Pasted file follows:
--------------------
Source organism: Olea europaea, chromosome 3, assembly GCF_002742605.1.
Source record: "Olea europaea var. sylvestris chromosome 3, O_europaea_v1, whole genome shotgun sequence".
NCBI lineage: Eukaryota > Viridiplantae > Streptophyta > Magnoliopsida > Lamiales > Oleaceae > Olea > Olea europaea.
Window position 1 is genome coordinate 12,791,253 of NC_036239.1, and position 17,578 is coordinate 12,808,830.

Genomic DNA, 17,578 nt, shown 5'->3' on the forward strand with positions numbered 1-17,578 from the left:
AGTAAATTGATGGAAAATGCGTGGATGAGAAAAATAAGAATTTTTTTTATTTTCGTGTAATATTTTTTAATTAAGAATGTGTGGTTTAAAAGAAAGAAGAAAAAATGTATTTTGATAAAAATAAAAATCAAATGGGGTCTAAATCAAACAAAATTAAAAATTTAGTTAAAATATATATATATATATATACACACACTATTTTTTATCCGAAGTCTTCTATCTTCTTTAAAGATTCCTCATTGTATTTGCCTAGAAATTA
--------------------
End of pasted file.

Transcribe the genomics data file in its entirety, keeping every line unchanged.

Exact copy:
Source organism: Olea europaea, chromosome 3, assembly GCF_002742605.1.
Source record: "Olea europaea var. sylvestris chromosome 3, O_europaea_v1, whole genome shotgun sequence".
NCBI lineage: Eukaryota > Viridiplantae > Streptophyta > Magnoliopsida > Lamiales > Oleaceae > Olea > Olea europaea.
Window position 1 is genome coordinate 12,791,253 of NC_036239.1, and position 17,578 is coordinate 12,808,830.

Genomic DNA, 17,578 nt, shown 5'->3' on the forward strand with positions numbered 1-17,578 from the left:
AGTAAATTGATGGAAAATGCGTGGATGAGAAAAATAAGAATTTTTTTTATTTTCGTGTAATATTTTTTAATTAAGAATGTGTGGTTTAAAAGAAAGAAGAAAAAATGTATTTTGATAAAAATAAAAATCAAATGGGGTCTAAATCAAACAAAATTAAAAATTTAGTTAAAATATATATATATATATATACACACACTATTTTTTATCCGAAGTCTTCTATCTTCTTTAAAGATTCCTCATTGTATTTGCCTAGAAATTA